Vaccines could have prevented roughly 90,000 deaths from COVID-19 in the U.S. over the summer, according to a new study.
“From June through September 2021, approximately 90,000 COVID-19 deaths among adults likely would have been prevented with vaccination,” concluded an analysis by the Peterson Center on Healthcare and the Kaiser Family Foundation published Wednesday.
During that period, vaccines were free and widely available.
“The overwhelming majority of COVID-19 hospitalizations and deaths continue to be preventable,” the study added.
Half of the deaths in the four-month period occurred in September, when the delta variant was surging, and as “local and state governments [were] easing up social distancing restrictions” and many young adults were not being vaccinated, the study said. COVID was the leading cause of death for adults aged 35 to 54 that month.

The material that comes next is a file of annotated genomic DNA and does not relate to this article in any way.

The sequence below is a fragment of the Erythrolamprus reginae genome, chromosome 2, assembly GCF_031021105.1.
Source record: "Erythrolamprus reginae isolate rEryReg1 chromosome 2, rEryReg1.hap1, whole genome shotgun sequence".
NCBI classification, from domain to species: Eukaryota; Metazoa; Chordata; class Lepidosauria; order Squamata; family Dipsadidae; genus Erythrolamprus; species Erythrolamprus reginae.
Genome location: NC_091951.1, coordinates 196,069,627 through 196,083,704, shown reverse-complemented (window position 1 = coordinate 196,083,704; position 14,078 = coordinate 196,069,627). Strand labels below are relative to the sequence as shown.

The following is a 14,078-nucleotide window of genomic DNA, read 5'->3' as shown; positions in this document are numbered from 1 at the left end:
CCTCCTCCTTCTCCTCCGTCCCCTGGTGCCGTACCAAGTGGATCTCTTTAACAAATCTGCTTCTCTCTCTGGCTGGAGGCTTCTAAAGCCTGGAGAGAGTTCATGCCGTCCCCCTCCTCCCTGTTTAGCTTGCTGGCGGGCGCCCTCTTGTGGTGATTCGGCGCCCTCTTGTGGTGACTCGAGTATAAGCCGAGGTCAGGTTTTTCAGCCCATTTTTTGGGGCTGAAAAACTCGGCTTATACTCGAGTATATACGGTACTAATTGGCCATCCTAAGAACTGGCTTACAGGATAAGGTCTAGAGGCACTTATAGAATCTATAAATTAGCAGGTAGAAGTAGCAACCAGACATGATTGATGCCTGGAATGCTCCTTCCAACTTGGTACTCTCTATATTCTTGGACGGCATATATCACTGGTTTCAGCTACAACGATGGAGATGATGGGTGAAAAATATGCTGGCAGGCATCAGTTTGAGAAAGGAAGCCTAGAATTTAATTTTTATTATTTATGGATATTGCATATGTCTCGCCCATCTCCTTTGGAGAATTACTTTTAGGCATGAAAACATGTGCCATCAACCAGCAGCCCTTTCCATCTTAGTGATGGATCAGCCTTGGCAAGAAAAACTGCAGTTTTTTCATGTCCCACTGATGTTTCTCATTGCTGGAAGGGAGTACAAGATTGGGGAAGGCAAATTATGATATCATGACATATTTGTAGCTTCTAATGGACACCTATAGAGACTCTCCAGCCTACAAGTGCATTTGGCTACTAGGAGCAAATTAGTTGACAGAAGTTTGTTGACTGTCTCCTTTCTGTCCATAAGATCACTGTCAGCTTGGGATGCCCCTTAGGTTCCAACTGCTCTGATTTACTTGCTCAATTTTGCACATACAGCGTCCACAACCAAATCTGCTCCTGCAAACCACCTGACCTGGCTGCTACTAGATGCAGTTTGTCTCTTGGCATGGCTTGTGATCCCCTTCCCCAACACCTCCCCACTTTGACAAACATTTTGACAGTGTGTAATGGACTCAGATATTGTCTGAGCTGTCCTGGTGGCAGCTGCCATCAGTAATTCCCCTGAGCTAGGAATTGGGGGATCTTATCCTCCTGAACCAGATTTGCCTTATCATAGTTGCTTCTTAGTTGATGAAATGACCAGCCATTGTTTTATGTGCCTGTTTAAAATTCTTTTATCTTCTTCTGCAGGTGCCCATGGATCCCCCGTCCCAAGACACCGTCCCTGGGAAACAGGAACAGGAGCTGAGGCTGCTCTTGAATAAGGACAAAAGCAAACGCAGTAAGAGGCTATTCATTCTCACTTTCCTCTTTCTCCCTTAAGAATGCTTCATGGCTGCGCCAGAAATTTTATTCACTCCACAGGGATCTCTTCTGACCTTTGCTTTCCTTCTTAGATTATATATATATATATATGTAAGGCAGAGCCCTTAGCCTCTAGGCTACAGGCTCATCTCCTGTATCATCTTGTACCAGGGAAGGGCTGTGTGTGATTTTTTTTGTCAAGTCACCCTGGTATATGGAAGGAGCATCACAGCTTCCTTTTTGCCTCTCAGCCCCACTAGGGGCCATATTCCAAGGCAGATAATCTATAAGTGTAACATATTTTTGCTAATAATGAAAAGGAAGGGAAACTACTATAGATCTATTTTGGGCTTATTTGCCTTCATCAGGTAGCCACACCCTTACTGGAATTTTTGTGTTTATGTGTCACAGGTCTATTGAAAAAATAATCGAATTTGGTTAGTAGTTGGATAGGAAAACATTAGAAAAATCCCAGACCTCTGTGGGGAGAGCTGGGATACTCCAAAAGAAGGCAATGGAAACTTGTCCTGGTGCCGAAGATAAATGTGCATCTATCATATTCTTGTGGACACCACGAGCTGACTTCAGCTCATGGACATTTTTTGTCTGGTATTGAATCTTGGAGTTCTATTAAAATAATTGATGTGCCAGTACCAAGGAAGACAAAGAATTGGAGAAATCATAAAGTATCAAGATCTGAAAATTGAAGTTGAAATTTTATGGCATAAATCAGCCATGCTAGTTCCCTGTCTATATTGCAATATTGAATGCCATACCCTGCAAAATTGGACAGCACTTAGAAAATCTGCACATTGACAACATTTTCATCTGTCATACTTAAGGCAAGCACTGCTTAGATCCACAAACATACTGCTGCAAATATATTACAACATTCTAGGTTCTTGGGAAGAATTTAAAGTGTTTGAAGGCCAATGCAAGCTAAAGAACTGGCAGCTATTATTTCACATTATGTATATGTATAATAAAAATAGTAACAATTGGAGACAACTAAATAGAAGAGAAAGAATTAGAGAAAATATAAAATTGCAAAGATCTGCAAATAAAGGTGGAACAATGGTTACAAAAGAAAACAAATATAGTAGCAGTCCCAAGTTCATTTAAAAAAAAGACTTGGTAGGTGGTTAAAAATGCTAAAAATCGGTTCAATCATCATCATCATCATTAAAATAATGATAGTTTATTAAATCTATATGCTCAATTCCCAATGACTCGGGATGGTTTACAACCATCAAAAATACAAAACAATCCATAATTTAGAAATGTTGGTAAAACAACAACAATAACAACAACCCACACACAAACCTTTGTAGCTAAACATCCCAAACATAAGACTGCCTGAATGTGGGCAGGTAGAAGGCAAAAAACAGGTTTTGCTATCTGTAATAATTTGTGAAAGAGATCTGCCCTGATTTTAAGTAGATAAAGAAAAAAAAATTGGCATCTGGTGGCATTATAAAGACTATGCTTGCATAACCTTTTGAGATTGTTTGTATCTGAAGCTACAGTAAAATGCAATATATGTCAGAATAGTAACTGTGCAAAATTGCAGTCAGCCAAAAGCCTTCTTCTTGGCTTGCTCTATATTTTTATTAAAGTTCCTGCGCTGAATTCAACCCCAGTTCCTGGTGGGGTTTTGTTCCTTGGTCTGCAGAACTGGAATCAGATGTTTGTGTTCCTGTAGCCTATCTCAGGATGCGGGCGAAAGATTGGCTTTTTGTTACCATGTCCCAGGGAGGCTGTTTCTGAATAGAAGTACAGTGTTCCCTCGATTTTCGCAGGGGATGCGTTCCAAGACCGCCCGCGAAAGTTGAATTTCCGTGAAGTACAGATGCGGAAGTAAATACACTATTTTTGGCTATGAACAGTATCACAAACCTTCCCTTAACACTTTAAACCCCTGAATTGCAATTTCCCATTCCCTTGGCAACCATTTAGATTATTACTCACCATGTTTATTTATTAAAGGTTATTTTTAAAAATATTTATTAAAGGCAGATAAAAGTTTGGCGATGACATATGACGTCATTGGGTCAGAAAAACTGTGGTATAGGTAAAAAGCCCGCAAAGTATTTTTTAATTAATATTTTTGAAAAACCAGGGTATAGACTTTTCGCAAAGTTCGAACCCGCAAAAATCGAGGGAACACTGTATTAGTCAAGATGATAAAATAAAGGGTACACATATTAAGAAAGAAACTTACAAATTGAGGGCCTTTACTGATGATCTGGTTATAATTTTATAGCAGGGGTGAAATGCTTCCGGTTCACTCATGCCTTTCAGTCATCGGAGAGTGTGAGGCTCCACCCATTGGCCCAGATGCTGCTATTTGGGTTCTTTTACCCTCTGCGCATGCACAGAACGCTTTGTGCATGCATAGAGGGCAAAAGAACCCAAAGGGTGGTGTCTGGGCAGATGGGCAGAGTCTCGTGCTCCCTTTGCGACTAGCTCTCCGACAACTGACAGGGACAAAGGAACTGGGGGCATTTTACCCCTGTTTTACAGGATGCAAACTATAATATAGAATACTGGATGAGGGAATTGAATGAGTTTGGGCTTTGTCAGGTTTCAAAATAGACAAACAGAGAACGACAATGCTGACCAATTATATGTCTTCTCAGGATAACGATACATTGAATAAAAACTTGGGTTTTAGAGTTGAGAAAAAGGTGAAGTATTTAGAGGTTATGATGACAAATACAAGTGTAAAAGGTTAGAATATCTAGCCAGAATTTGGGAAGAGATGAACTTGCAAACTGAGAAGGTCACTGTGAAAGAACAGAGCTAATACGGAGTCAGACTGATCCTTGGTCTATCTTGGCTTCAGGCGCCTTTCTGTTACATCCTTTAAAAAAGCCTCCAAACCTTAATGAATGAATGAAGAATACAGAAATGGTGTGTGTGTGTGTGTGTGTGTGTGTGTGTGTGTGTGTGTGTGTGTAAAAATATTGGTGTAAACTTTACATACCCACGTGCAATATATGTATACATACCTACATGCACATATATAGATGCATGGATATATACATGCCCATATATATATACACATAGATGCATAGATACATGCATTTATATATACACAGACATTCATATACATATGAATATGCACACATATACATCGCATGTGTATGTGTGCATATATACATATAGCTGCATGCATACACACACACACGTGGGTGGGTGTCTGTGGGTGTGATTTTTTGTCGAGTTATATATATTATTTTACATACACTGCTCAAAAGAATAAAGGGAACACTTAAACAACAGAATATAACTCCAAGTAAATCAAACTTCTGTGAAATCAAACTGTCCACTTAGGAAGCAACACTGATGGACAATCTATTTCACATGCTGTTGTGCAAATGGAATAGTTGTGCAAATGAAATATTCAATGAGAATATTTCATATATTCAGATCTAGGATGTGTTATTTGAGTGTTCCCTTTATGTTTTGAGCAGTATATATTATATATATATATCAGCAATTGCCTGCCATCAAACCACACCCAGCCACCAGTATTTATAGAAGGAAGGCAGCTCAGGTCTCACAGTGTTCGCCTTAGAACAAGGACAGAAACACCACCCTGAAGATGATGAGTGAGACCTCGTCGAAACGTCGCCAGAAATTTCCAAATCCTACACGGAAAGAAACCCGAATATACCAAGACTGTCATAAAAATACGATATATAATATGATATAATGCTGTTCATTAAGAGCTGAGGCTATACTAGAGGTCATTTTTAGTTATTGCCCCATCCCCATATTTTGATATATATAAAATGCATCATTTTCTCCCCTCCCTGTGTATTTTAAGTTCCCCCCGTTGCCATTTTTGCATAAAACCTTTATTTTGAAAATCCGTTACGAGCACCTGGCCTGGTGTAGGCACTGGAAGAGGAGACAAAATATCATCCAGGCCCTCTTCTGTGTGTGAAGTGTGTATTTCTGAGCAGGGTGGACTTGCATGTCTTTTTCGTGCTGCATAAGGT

COVID-19 was the third leading cause of death for most of 2020, but in December 2020 and early 2021, the “illness surged and briefly became the number one leading cause of death in the U.S. — far surpassing even cancer and heart disease deaths in those months” for all adults, according to the study.
COVID deaths began declining this month, but an average of over 1,600 people continued to die of COVID-19 each day in the first week of October.
An “overwhelming majority of COVID-19 deaths in the U.S. have been among unvaccinated people,” the analysis added.
Nearly 711,000 Americans have died of COVID-19 since the start of the pandemic in March 2020.